The Burma Campaign

Sergeant Major William Cunningham, R.A., R.A.O.C. and R.E.M.E.

Sergeant Major William Cunningham served with the anti-aircraft arm of both the Royal and the Indian Artillery.  Interestingly, however, much of this service was not as a member of the Royal Artillery.  As a fitter or artificer he maintained the guns of the artillery units he served with – first as part of the Royal Artillery, then with the Royal Army Ordnance Corps (R.A.O.C.) and finally with the Royal Electrical and Mechanical Engineers (R.E.M.E.).

Sergeant Major William Cunningham

Sergeant Major William Cunningham, R.E.M.E. (Cunningham family)

William Cunningham enlisted at Dartford, Kent on 18th May 1939, where he attested with the Royal Artillery.  He was given the Service No. 1467113.  He was immediately posted with the rank of Gunner to the 264th Heavy Anti-Aircraft Battery, 58th (Kent) Anti-Aircraft Regiment.  He was embodied for war service a few months later, on 5th August 1939.

Drawing on his peacetime occupation, he was sent for and passed a trade test at Sutton at Hone, Dartford, Kent.  Upon completion of the test he was certified qualified for appointment as a Fitter Class 3 on 27th September 1939.  While at Scalers Hill, Gravesend, he was promoted to the rank of Lance Bombardier Fitter, Royal Artillery, Anti-Aircraft Branch on 2nd January 1940.  A further trade test followed on 23rd October 1940 at Dover, at the end of which he passed the Trade Test of Fitter, Royal Artillery Class II.  Promotion to acting Bombardier followed on 22nd January 1941 and this rank was confirmed as war substantive (i.e. for the duration of hostilities) on 31st March 1941.  On 5th August 1941, William Cunningham ‘left’ the Royal Artillery, when he was posted from the 264th H.A.A. Battery upon being transferred to the Royal Army Ordnance Corps.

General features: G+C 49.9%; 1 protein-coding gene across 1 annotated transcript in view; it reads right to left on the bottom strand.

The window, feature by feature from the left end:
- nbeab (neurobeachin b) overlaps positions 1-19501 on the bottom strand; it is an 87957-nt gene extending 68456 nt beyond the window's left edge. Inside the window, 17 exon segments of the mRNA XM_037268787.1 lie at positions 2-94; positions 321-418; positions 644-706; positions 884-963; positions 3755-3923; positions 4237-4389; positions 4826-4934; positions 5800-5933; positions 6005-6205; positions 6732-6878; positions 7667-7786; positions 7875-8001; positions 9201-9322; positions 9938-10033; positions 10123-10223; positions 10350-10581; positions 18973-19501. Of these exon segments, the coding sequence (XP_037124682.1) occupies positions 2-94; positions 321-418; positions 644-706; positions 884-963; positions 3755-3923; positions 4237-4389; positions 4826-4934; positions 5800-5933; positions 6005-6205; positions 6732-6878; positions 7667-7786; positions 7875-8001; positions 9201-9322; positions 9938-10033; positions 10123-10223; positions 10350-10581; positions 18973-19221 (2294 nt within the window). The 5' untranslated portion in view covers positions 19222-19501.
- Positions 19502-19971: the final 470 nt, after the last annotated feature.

At this period of the war, the R.A.O.C. was responsible for the maintenance and repair of major military equipment, notably heavy weapons.  William Cunningham was by now a fully qualified anti-aircraft artificer and hence his transfer to the R.A.O.C.  Although serving with the R.A.O.C., as a member of a Workshop Section as an artificer he was ‘attached’ to an anti-aircraft unit. 

Through the summer and early autumn of 1941, William Cunningham underwent further specialist technical training.  He was first posted to 13 Technical (or Temporary?) Training Centre, R.A.O.C. at Derby on 5th August 1941.  From Derby, he was posted to 'D' Company Training Battalion, Military College of Science, Bury on 13th August 1941.  Four days later, while still at Bury, he was posted to the Military College of Science (Fire Control Instruments Branch).  His last training posting was to the H.Q. Training Establishment, R.A.O.C. where he attended a course between 18th and 24th November 1941 and from which he passed third in order of merit.

Having successfully completed his technical training, he was posted back to an operational unit on 25th November 1941 - the 10th Anti-Aircraft Division Workshop Company, R.A.O.C. at Leicester.  Further promotion followed quickly when on 26th November he was given the rank of Staff Sergeant.  In December, he was posted from York to the 23rd Light Anti-Aircraft Regiment Workshop Section at Southend.  On 6th February 1942, he was posted to work with the 229th Light Anti-Aircraft Battery.  At the time the Battery formed part of the 23rd L.A.A. Regiment, R.A., but on 1st July 1942 the 229th Battery left the Regiment to become an independent unit prior to embarking for service in India.